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New proposed ballot initiatives pursue redistricting reform in Nevada

A political action committee is again pushing for an independent redistricting commission to appear on the 2024 ballot, aiming to change how the state conducts its once-a-decade rewrite of state and federal legislative districts.

Fair Maps Nevada filed two initiative petitions with the secretary of state’s office this week that aim to end gerrymandering — the practice of manipulating boundaries of an electoral district to favor one party or class — and instead establish an independent commission to oversee the mapping, taking the duty away from the state Legislature.

The group has made repeated efforts to put the initiative on a Nevada ballot since 2020, but those efforts failed due to a lawsuit and insufficient numbers of signatures.

Sondra Cosgrove, president of Fair Maps Nevada, thinks this time will be different.

When Nevada drew its maps in 2021, voters who don’t identify as Democrat or Republican — a group that now comprises 40 percent of registered voters — were not represented, Cosgrove said.

“I’m wanting to communicate out to these nonpartisan voters that if you’re going to be a voter, you should have representation,” said Cosgrove, who is also involved in the “Yes on 3” campaign that would implement nonpartisan primaries and ranked choice voting.

Fair Maps Nevada submitted two different ballot questions: one that would redraw the maps in 2027 and another that would redraw the maps in 2031, which is the scheduled time when the maps get redrawn.

The ballot questions need 102,000 valid signatures, and — because it would amend the state constitution — voter approval in the 2024 and 2026 elections.

Cosgrove said the Princeton Gerrymandering Project gave the state an F grade in its redistricting report card for its congressional map and said the redistricting gave Democrats a significant advantage.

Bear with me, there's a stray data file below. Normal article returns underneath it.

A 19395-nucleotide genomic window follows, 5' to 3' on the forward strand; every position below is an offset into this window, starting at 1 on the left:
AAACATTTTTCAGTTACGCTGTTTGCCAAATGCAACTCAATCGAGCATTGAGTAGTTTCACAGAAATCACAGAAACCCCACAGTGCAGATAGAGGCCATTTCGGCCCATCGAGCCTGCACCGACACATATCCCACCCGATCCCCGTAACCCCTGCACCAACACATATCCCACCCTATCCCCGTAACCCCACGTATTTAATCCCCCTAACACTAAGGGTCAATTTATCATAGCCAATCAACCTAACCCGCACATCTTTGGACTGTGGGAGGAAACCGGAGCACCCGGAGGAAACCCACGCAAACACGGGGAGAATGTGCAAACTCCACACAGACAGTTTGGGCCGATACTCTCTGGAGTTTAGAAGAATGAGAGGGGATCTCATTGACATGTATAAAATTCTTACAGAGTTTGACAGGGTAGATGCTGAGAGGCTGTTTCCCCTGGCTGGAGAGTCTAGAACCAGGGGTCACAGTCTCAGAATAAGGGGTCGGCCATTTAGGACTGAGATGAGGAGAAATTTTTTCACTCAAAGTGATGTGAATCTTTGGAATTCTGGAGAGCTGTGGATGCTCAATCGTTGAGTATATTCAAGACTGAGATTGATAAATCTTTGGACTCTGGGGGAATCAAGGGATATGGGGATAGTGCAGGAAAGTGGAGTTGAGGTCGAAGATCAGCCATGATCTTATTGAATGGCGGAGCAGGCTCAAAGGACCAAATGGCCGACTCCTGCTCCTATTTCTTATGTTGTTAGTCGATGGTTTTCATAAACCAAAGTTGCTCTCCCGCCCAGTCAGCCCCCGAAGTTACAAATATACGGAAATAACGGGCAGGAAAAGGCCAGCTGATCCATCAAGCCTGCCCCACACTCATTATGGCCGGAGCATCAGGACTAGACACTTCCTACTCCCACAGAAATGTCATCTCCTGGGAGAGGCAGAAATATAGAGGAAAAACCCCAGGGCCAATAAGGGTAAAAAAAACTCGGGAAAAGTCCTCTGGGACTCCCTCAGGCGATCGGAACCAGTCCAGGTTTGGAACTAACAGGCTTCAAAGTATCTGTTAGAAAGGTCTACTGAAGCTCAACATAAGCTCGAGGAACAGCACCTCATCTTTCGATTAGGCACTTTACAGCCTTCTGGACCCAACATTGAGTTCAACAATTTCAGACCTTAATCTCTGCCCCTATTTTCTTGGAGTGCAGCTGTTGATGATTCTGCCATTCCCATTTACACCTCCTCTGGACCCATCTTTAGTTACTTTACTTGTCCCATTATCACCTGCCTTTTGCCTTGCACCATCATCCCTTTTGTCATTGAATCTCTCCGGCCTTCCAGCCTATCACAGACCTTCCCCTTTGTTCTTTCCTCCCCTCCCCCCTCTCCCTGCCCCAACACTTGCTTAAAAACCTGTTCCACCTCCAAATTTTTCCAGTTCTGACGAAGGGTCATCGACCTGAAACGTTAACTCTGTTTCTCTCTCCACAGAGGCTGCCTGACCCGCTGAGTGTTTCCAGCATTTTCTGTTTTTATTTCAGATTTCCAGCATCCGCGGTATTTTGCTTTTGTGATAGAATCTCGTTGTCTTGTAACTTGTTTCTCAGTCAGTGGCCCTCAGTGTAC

“We do know for certain now that there is gerrymandering in our map,” Cosgrove said.

Proposed process

If nonpartisans come forward to say they weren’t represented when the maps were redrawn in 2021, the ballot question would call for redrawing them early, in 2027, Cosgrove said.

If the ballot initiative succeeds, the independent redistricting commission would be composed of seven members who are registered to vote in Nevada. The Senate Majority Leader, Senate Minority Leader, Speaker of the Assembly and Assembly Minority Leader will each appoint one person to the commission.

Those people will then appoint three additional commissioners who have not been registered or affiliated with the two largest political parties in at least four years preceding their appointment. Some people cannot be a member of the commission, such as a registered lobbyist, candidate for a partisan office or an employee of the Legislature.

The commissioners must ensure that the districts are politically competitive, do not give an advantage or disadvantage to a political party and that equal opportunities are provided for minorities to participate in the political process.

All of the commission’s meetings will be open to the public and all of their materials will be public records, according to the petition initiative. The public would also be able to submit maps and have them considered, Cosgrove said.

‘Voters more in power’

Nevada’s redistricting process is mostly done out of public view. In 2021, the new maps became public days before the special session convened with no explanation of how they were produced. The 2021 redistricting plan was backed by Democrats but was criticized by Republicans and Hispanic and Latino advocacy groups.

Nevada is one of 33 states where the Legislature plays the main role in congressional redistricting. Fifteen states have a commission that draws the maps for legislative districts, six states have an advisory commission that helps the legislature, and five states have a backup commission that makes the decision if the state’s legislature is unable to agree, according to the National Conference of State Legislatures.

Nevada Republican Party Chairman Michael McDonald said Friday that he supports the ballot initiatives.

“Anytime you can put the voters more in power than the politicians that they work for, I think it is always a great thing,” he said.

A spokesperson for the Nevada State Democratic Party did not immediately return a request for comment Friday.

Contact Jessica Hill at jehill@reviewjournal.com. Follow @jess_hillyeah on X.

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